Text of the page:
Four hours and the entire bottle of pinot later; I had devoured little pink books with broken locks, one Nancy Drew diary, three diaries with Beatles photos (I sequentially titled them "Here," "There" and "Everywhere"), stacks of spiral-bound, college ruled notebooks (very seriously titled "One" through "Ten"), a thick black leather book with laces (perhaps not by coincidence my bondage/marriage period), Ren and Stimpy (the "Happy Happy Joy Joy" journal) and Japanese silk-covered books (the "Seeker" series).
A portrait of child-woman-mother-partner and her many relationships emerged with one common ingredient weaving all of the entries together -- food (not a terribly profound insight considering I began this tale with details of the snack that accompanied my dallying)
From notations on meals (even at age 12, I critiqued school lunches and our family meals), drawings (usually originating from a food stain on the page and involving a "Vision Diffuser," as I noted in one entry), to comprehensive lists of "People That Taste Good," "People That Taste Bad" and the revealing "People That Taste Bad and Should Have Spit Out But Didn't and Now I Have A Stomach Ache," my chronicled life is a roller coaster ride through the culinary fun house.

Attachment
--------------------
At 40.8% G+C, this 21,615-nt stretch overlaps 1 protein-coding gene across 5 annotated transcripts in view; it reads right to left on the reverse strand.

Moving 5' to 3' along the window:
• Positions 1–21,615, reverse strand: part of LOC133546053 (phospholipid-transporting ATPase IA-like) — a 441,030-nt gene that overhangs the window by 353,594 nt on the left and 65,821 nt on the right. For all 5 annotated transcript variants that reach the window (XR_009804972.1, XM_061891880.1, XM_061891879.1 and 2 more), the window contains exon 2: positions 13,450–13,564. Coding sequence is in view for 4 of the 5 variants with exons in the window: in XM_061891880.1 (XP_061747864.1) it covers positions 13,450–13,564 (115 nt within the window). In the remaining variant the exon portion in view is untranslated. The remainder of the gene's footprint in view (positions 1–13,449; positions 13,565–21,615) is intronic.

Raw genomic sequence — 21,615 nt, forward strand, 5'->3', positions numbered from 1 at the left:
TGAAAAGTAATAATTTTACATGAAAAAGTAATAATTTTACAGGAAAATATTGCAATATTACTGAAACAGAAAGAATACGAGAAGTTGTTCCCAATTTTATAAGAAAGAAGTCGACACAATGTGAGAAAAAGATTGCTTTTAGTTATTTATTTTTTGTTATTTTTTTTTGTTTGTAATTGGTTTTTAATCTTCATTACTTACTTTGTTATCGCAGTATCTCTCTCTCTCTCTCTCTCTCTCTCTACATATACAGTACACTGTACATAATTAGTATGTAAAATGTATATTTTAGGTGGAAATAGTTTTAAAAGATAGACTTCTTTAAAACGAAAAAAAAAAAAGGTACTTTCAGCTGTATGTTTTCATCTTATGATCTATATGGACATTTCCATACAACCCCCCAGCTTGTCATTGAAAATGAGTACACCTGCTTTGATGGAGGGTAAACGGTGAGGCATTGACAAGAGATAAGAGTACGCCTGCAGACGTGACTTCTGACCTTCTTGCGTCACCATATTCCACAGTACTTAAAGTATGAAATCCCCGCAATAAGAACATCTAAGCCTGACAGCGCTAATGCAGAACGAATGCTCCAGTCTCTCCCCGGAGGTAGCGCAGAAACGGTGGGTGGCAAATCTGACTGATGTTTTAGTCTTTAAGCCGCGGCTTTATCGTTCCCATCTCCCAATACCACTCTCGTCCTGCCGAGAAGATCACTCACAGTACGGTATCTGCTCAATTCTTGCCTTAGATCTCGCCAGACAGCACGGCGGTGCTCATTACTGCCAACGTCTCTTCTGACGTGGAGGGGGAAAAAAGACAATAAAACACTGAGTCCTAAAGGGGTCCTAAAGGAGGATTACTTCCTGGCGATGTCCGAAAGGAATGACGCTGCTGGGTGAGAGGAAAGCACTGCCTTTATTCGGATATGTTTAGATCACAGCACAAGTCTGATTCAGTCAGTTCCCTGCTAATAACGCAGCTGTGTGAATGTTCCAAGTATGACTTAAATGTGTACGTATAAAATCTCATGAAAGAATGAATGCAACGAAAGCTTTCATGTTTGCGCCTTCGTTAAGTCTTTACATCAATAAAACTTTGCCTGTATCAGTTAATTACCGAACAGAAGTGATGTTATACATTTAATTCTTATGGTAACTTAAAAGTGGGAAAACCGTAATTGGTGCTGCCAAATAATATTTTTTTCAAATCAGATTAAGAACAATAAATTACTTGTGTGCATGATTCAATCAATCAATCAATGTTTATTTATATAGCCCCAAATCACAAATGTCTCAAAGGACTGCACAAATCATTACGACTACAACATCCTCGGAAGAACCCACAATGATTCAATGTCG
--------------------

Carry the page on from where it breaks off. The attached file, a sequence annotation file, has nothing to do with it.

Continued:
From a pre-adolescent zealot and future pastry chef: "I really really really LOVE LOVE LOVE sugar!!!! Especially the butter and sugar sandwiches I make in the middle of the night when everyone is asleep. Important!!!: Remember to leave the butter out before I go to bed so it softens a little and is easier to spread. More Important!!!!!: Hide the butter behind dad's sardine cans in the pantry. No one will find it." Clearly I was quite high on the stuff when I wrote this.
Boyfriends were (and still are) measured by their ability to feed me (obvious psycho-pop analysis here). An entry from my mid-twenties as I wrestle with the probabilities of a six-month relationship: "Despite his rock-star status, sexual appetite and ability to complete the Sunday New York Times crossword puzzle in under an hour, I cannot get over that the boy wears candy-colored, horizontal stripes, uses his oven to store comic books, and refuses to eat any other cheese than Velveeta." Bye-bye, Rock star.
Even travel memories were coated in gastronomia: A hote was "a large, white mansion with ornate balustrades of cakework pastillage that looked as if they could be nibbled; the marble floor in the lobby a cool and elegant gin martini; from my room a view of the frothy, pink frosting beach." Gawd! Add a lusty, busty protagonist, and you've got a novel consigned to oblivion. At times sweet, others poignant, most often hilarious, it's been an odyssey of hunger and sustenance.